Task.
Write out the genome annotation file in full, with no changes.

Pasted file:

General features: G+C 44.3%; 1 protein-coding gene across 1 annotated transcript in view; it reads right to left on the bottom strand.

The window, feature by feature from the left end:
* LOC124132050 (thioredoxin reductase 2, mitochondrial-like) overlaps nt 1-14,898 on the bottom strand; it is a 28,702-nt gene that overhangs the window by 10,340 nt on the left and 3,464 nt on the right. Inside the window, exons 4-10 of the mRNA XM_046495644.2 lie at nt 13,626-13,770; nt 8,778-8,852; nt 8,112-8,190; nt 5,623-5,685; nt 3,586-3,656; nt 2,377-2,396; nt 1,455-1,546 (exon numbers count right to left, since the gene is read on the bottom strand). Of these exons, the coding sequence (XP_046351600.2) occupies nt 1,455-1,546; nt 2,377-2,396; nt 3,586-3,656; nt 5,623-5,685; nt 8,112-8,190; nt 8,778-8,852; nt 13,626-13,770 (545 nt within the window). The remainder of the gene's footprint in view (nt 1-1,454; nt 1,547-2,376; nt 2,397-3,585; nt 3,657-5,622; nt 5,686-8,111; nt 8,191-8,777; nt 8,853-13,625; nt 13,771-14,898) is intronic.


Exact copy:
General features: G+C 44.3%; 1 protein-coding gene across 1 annotated transcript in view; it reads right to left on the bottom strand.

The window, feature by feature from the left end:
* LOC124132050 (thioredoxin reductase 2, mitochondrial-like) overlaps nt 1-14,898 on the bottom strand; it is a 28,702-nt gene that overhangs the window by 10,340 nt on the left and 3,464 nt on the right. Inside the window, exons 4-10 of the mRNA XM_046495644.2 lie at nt 13,626-13,770; nt 8,778-8,852; nt 8,112-8,190; nt 5,623-5,685; nt 3,586-3,656; nt 2,377-2,396; nt 1,455-1,546 (exon numbers count right to left, since the gene is read on the bottom strand). Of these exons, the coding sequence (XP_046351600.2) occupies nt 1,455-1,546; nt 2,377-2,396; nt 3,586-3,656; nt 5,623-5,685; nt 8,112-8,190; nt 8,778-8,852; nt 13,626-13,770 (545 nt within the window). The remainder of the gene's footprint in view (nt 1-1,454; nt 1,547-2,376; nt 2,397-3,585; nt 3,657-5,622; nt 5,686-8,111; nt 8,191-8,777; nt 8,853-13,625; nt 13,771-14,898) is intronic.